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How to Use CBD for PTSD

A medical journal contributes recent findings indicating a molecule found in hemp can benefit PTSD.
Vets and CBD
Frontiers In Pharmacology find in a recent study that cannabidiol (CBD) could be effective in helping treat Post-Traumatic Stress Disorder (PTSD). Taking place at the University Of Birmingham, this study further established that CBD for PTSD has both acute and long-lasting effects in reducing the expression of fear memories.
PTSD Begins With Trauma.
Development of PTSD can occur by either experiencing or witnessing a trauma. Symptoms of PTSD can lead to severe anxiety, nightmares and uncontrollable flashbacks of the event.
Post-Traumatic Stress Disorder (PTSD) rates are quite similar between the various countries of the world. Countries most affected are those with the highest rates of post-conflict settings. In the United States alone, around 24.4 million suffer from PTSD and is most common in war veterans.
PTSD is not a sign of weakness and can happen to anyone.
Due to factors that are not under your control, trauma is not that rare of an event. Statistical research tells us that 50 – 60% of both men and women will experience at least one trauma during their lifetime. And 20% of those traumas will develop into PTSD, around 44.7 million people. At any given time, it’s estimated that 8% of Americans (24.4 million) have PTSD. To put that number into perspective, that equals the population of Texas.
Men will likely experience trauma in the form of accident, physical trauma, combat, disaster, or bear witness to death or injury. Whereas women will experience different trauma in the form of sexual assault or sexual abuse as a child.
CBD and PTSD
How To Use CBD For PTSD “Terror” Memories?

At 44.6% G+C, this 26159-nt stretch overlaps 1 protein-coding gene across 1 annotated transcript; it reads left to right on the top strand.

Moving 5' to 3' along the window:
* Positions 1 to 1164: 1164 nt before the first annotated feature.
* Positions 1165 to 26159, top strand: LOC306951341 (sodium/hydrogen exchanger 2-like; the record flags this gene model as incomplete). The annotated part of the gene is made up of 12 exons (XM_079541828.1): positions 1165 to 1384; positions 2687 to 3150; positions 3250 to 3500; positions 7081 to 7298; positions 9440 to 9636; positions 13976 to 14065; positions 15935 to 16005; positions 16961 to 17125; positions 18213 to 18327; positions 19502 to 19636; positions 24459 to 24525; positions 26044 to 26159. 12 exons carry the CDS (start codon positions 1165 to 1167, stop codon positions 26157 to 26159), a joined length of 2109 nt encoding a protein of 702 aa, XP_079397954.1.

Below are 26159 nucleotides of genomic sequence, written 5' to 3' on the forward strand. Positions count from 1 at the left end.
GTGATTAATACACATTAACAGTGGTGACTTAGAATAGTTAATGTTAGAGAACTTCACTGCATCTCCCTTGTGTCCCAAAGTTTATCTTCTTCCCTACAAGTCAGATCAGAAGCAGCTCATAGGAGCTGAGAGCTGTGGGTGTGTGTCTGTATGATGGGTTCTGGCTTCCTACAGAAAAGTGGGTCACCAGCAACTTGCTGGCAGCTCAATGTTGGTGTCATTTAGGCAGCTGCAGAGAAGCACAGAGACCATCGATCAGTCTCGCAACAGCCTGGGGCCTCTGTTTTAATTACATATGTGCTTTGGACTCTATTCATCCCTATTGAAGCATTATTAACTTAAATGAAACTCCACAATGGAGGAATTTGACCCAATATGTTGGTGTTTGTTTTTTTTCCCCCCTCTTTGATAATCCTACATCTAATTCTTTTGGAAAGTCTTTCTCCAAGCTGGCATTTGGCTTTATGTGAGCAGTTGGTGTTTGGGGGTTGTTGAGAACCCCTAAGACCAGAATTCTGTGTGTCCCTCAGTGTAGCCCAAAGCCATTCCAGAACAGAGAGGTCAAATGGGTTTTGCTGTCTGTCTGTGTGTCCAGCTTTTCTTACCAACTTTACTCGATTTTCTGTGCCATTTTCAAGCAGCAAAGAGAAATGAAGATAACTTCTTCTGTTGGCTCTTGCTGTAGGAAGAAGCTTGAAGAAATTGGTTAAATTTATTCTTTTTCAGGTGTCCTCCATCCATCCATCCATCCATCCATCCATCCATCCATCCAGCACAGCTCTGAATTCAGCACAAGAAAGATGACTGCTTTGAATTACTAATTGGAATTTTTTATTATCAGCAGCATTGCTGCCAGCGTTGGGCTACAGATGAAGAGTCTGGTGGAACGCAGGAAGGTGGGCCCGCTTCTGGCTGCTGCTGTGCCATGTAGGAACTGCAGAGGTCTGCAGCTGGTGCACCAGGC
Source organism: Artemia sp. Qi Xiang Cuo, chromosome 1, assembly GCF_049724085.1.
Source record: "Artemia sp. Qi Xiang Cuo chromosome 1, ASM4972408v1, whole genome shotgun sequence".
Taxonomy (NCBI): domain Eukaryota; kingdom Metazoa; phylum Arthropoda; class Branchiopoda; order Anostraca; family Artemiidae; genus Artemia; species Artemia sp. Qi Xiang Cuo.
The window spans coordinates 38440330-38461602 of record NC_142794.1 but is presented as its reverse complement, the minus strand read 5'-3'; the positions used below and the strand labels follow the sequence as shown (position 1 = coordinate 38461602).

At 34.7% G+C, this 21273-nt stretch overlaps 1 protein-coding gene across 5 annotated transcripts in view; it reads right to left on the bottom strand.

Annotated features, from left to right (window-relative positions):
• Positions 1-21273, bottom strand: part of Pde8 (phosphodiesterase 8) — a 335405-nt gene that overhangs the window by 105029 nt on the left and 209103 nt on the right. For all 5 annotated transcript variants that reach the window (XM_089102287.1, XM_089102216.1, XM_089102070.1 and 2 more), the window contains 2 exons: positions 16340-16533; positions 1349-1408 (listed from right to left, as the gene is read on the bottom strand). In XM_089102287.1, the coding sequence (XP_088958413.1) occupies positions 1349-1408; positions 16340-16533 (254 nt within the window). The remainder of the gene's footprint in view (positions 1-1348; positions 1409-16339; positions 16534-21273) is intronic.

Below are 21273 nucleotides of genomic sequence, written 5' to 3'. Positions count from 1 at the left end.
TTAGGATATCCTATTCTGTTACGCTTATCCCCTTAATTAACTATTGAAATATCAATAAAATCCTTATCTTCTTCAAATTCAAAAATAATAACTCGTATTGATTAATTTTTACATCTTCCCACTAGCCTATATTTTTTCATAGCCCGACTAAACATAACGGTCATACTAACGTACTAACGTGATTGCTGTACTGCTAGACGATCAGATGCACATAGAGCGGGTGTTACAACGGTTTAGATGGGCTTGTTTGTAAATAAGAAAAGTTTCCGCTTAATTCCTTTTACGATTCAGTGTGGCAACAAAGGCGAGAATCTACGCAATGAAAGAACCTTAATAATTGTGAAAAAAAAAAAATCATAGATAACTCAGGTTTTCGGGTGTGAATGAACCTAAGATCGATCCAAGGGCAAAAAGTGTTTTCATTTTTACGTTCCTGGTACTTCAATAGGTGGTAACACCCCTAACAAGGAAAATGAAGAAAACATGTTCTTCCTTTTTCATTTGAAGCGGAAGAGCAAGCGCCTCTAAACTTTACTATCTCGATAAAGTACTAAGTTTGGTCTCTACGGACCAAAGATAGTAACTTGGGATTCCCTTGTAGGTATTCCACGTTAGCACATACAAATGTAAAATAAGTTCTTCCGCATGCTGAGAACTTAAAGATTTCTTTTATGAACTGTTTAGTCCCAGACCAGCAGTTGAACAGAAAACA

Cannabidiol (CBD) is a cannabinoid molecule found naturally in the hemp plant. It’s non-psychoactive (meaning you won’t get high) and is perfectly legal in all 50 United States and in over 46 countries. Even though CBD for PTSD is not FDA approved, there’s ample research that suggests a very promising therapeutic “future” benefiting a whole host of conditions. As Dr. David Allen (retired heart surgeon who now studies cannabinoids) asserts, many diseases we currently have names for will be found to be simple defects in the endocannabinoid system.

Further research tells us CBD for PTSD has a trend for reducing anxiety. CBD for PTSD reduces anxiety (fear) responses by attenuating (weakening) a “complex” signal in the part of the brain that processes intense fear. By weakening this signal, the automatic “arousal” of the limbic region of the brain is reduced. Your limbic region is the area the forms new memories about past experiences.

By reducing arousal of the limbic region of the brain, CBD for PTSD may be able to help play a role in “smoothing” out the intense automatic terror memory triggers.
In 2015, the American Journal Of Health-System Pharmacy published research involving military veterans using CBD for PTSD and the effects. This research evaluated evidence that indicates a substantial amount of military veterans, who also have PTSD, uses some form of cannabis. Veterans report benefits of CBD for PTSD and conclude a reduction in anxiety, insomnia and an improved ability to cope.
Besides CBD for PTSD, what are the established traditional methods for treating PTSD & are there side effects?